Victoria Carter Homebuyer's Guide STEP EIGHT: PUTTING IN AN OFFER FOR A HOME

The offer is the first step in negotiating the purchase of your new home. Try to consider all of the relevant facts when determining your offer price. Homes often sell for negotiated figures that are below the asking price – sometimes considerably below, so give serious consideration to your initial offer.

  • Consider Market Conditions
    Home pricing and sales activity are strongly affected by the strength of the underlying market. In a weak market, purchasers may be able to negotiate substantial reductions from asking prices. Conversely, it is risky to make a low offer in a strong market – another buyer may appear suddenly and pay full price.
  • Review the Specifics of the Property
    Does the home suffer from a lack of curb appeal or other problems? If so, you may want to be more aggressive in your negotiations – chances are there will be less competition, even in a strong market. If the house needs renovation or repairs make sure you know exactly what to expect so you don’t have any unanticipated expenses after closing.
  • How Badly Do You Want the House?
    Will you (or your family) be extremely disappointed if you lose the house? If so, consider being less aggressive in your negotiations — especially in a strong market. Conversely, if you are willing to take a chance you may be able to get a better deal.
  • Evaluate the Seller’s Motivation
    A homeowner who is under pressure to make a sale is more likely to accept a low offer. Recognizing a motivated seller is a major step toward making an advantageous purchase. Common causes of pressure on a seller include financial difficulties, divorce, or the need to move by a certain date.
  • Consult with Your Agent
    Your realtor is an experienced professional with deep knowledge of the local market, so make the most of this resource. Your agent can tell you how long a home has been on the market and can provide comparable sales for review. Then review additional information such as the condition of the home, improvements made to the property, current market conditions, and the circumstances of the seller. This will help you settle on a price you think would be fair to pay for the home.
  • Are You Buying a New Home?
    Many builders have a general policy of not negotiating prices (particularly in major developments), so if you are buying a new house you may have to pay full price. Nevertheless, you may be able to get a deal occasionally – particularly if the market is weak or sales in the project are slow.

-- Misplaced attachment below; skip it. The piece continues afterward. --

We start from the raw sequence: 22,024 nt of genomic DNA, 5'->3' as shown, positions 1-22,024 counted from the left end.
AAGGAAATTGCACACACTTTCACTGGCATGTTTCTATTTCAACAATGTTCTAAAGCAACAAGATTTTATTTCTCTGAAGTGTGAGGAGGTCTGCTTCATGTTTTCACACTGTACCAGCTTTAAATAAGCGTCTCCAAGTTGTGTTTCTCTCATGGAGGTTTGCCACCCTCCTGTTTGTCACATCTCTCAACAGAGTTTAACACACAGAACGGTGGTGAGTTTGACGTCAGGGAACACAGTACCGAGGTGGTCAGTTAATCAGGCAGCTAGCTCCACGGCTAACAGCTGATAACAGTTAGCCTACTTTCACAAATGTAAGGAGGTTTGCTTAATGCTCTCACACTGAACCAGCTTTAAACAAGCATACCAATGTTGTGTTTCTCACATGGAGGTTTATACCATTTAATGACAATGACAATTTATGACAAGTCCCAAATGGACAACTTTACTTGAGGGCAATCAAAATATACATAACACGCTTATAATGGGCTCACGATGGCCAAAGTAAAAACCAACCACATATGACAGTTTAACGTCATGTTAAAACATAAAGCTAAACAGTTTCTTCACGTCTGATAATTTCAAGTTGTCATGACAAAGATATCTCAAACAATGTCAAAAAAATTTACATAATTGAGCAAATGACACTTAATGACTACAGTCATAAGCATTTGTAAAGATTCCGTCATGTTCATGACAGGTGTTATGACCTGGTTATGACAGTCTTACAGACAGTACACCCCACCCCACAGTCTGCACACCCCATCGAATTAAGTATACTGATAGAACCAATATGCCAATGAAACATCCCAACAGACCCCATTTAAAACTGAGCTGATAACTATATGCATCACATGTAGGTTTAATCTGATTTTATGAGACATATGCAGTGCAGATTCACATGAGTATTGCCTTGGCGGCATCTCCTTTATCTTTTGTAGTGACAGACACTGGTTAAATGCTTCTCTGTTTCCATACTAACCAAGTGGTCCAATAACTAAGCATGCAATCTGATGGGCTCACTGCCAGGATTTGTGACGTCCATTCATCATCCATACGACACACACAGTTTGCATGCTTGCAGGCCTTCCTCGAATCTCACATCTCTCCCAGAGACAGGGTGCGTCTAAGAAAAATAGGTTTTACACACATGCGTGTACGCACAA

• Writing the Offer
    An offer can be in the form of either a letter or an actual purchase contract (the preferred format when working with an agent). Whichever format you choose, make sure that you clearly specify all of the required information and terms in the offer. If you are pre-qualified for a mortgage, offer to provide a copy of your approval letter to strengthen your hand.
  • Offer Checklist
    Whether your offer is in the form of a contract or a letter, it’s important to make sure it includes all of the required information.

    • Buyer name and contact information
      The offer should include the full name of all proposed buyers as well as contact information (address, phone number, etc.).
    • Seller and property information
      The offer should include the seller’s name(s) and the address of the property to be purchased.
    • Purchase price and terms
      The offer should clearly state the purchase price being offered for the property as well as any terms that are required.
    • Deposit information
      The offer should include a complete breakdown of any deposits as well as a description of how they will be handled prior to closing. Typically, a small deposit is made with the offer (or shortly thereafter), with the balance of 10% of the purchase price due in 7-14 days. All deposits should be held by an attorney or escrow agent and should be refundable unless the buyer defaults on the contract.
    • Closing date
      The offer should specify the proposed closing date. Of course, the date is approximate at this stage.
    • All contingencies
      All contingencies should be clearly specified in the offer. Typically, a home purchase is subject to the buyer obtaining a mortgage and conducting a series of inspections. The offer should specify time limits to satisfy each contingency.
    • Contracts and attorney review
      If the offer is not in the form of a contract the letter should clearly state that it is subject to a satisfactory contract being drawn. If the offer is a contract it should provide for an attorney review period of at least three business days during which either party may cancel.
  • Counter-Offer and Negotiation
    Instead of accepting your initial offer the seller will probably respond with a counter-offer. After reviewing the counter-offer you are essentially back to the beginning of the offer process – but with a better idea of the seller’s negotiability. Consider all of the information and decide if you are willing to increase your price. This offer and counter-offer phase of the negotiation is often done verbally – through the agents or even at a meeting of buyer and seller – with revised contracts signed after price and terms are accepted by both parties.